Lawrence of Arabia: A few facts and dialogues

David Lean’s Lawrence of Arabia can be easily be termed one of the greatest and most influential films in the history of cinema. The film’s power is not only in being a vehicle to depict the exploits of Lawrence but also the ambiguity, cruelty, indecisiveness and the vested interests that are an inalienable part of history.

There have been many issues with the historical accuracy of the film, and particularly its portrayal of Lawrence himself, has been called into question by numerous scholars. This is open to debate but it must be remembered that there is poetic licence to interpret history as one likes, so long the version is not claimed to be the definitive version.

I have watched this film several times and  some dialogues have stayed in my consciousness. In fact, this post owes its existence to one of them suddenly coming to my mind as I suddenly woke at 0620 hours on November 5 in this annus horibilis.

One more piece of trivia about the film. The desert scenes were shot in Jordan and Morocco, as well as Almería and Doñana in Spain. The film was originally to be filmed entirely in Jordan and the government of King Hussein was extremely helpful in providing logistical assistance, location scouting, transportation, and extras. Hussein himself visited the set several times during production and maintained cordial relationships with cast and crew.
Ironically, Jordan (among many other Arab countries) would ban the film for what they felt to be a disrespectful portrayal of Arab culture. Egypt (the home of Omar Sharif)  who played  was only Arab country to give the film a wide release, where it became a success through the endorsement of President Gamal Abdel Nasser, who appreciated the film’s depiction of Arab nationalism. 

This also raises the point that Sharif, who played the role of Sherif Ali ibn el Kharish, got the role after some of the leading contenders turned it down. Horst Buchholz was the first choice, but had already signed on for another film. Alain Delon had a successful screen test, but ultimately declined due to the brown contact lenses he would have had to wear. Maurice Ronet and Dilip Kumar were also considered. Sharif, who was already a major star in the Middle East, was originally cast as Lawrence’s guide Tafas, but when the above actors proved unsuitable, Sharif was shifted to the part of Ali, a made-up character — a combination of numerous Arab leaders, particularly Sharif Nassir — Feisal’s cousin — who led the Harith forces involved in the attack on Aqaba. The character was created largely because Lawrence did not serve with any one Arab leader (aside from Auda) throughout the majority of the war; most such leaders were amalgamated in Ali’s character. This character was, however, almost certainly named after Sharif Ali ibn Hussein, a young leader in the Harith tribe, who played a part in the Arab Revolt.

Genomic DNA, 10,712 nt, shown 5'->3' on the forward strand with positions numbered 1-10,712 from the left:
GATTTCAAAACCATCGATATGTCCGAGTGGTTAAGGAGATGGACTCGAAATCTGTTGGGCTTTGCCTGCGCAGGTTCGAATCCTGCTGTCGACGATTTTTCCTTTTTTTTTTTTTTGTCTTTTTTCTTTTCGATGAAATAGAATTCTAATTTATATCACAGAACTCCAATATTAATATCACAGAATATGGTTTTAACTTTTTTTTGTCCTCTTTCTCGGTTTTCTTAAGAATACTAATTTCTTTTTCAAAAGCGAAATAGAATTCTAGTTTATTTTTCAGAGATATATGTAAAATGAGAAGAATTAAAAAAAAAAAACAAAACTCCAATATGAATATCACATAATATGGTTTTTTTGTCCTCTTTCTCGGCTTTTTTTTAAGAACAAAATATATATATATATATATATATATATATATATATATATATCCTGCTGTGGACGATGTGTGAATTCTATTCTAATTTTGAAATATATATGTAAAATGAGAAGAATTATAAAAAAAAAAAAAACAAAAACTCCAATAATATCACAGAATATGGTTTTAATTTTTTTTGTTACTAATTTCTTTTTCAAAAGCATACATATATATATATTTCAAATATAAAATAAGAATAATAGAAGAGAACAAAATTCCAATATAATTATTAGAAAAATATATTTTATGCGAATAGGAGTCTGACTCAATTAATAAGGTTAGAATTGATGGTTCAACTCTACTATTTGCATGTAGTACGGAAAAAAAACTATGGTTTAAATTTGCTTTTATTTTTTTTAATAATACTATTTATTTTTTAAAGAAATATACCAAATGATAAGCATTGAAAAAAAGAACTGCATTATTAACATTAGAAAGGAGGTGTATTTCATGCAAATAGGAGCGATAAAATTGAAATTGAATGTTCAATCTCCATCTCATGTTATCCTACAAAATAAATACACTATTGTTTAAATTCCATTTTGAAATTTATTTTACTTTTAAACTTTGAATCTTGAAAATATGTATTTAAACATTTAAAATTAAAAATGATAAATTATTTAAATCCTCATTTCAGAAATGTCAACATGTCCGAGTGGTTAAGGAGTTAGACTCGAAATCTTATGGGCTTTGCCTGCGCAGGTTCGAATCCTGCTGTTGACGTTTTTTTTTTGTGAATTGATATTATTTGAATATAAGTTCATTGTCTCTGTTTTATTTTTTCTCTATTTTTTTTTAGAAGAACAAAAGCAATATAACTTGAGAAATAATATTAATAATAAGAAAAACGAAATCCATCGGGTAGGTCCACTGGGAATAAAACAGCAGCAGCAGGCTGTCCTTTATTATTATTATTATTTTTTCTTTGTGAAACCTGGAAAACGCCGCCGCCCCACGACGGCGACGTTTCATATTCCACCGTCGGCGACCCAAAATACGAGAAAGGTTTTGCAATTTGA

The film also had a subcontinent component. I.S. Johar played Gasim – one of the men, who succumbs to fatigue and falls off his camel unnoticed during the night while the band is crossing the Nefud Desert, on way to attack Aqaba from the land. The rest make it to an oasis, but Lawrence turns back for the lost man alone, risking his own life. However, Lawrence’s plans are almost derailed when one of Ali’s men kills one of Auda’s because of a blood feud. Since no Howeitat can retaliate without angering Ali’s followers and sparking further bloodshed, Lawrence declares that he will execute the murderer himself. He is stunned to discover that the culprit is Gasim, the man he had rescued earlier, but he shoots him regardless.
Zia Mohyeddin played Tafas, Lawrence’s Bedouin guide to Prince Feisal, who is shot dead by Sherif Ali for drinking from a well without permission.

However, returning to the dialogues. Here are some examples of my personal favourites.

Murray: If you’re insubordinate with me, Lawrence, I shall have you put under arrest.
Lawrence: It’s my manner, sir.
Murray: Your what?
Lawrence: My manner, sir; it looks insubordinate but it isn’t, really.
Murray: You know, I can’t make out whether you’re bloody bad-mannered or just half-witted.
Lawrence: I have the same problem, sir.

Dryden: Lawrence, only two kinds of creature get fun in the desert: Bedouins and gods, and you’re neither. Take it from me, for ordinary men, it’s a burning, fiery furnace.
Lawrence: No, Dryden, it’s going to be fun.
Dryden: It is recognized that you have a funny sense of fun.

Feisal: In the Arab city of Cordova, there were two miles of public lighting in the streets when London was a village…
Lawrence: Yes, you were great.
Feisal: ..nine centuries ago…
Lawrence: Time to be great again, my Lord.
Feisal: …which is why my father made this war upon the Turks. My father, Mr. Lawrence, not the English. Now my father is old. And I, I long for the vanished gardens of Cordova. However, before the gardens must come fighting.

Bentley: I heard in Cairo that Major Lawrence has a horror of bloodshed.
Feisal: That is exactly so. With Major Lawrence, mercy is a passion. With me, it is merely good manners. You may judge which motive is the more reliable.

Allenby: I thought I was a hard man, sir.
Feisal: You are merely a general. I must be a king.

Brighton: [as Damascus falls and burns] Look, sir, we can’t just do nothing.
Allenby: Why not? It’s usually best.

And the best one…….

Prince Feisal: Young men make wars, and the virtues of war are the virtues of young men: courage, and hope for the future. Then old men make the peace, and the vices of peace are the vices of old men: mistrust and caution.

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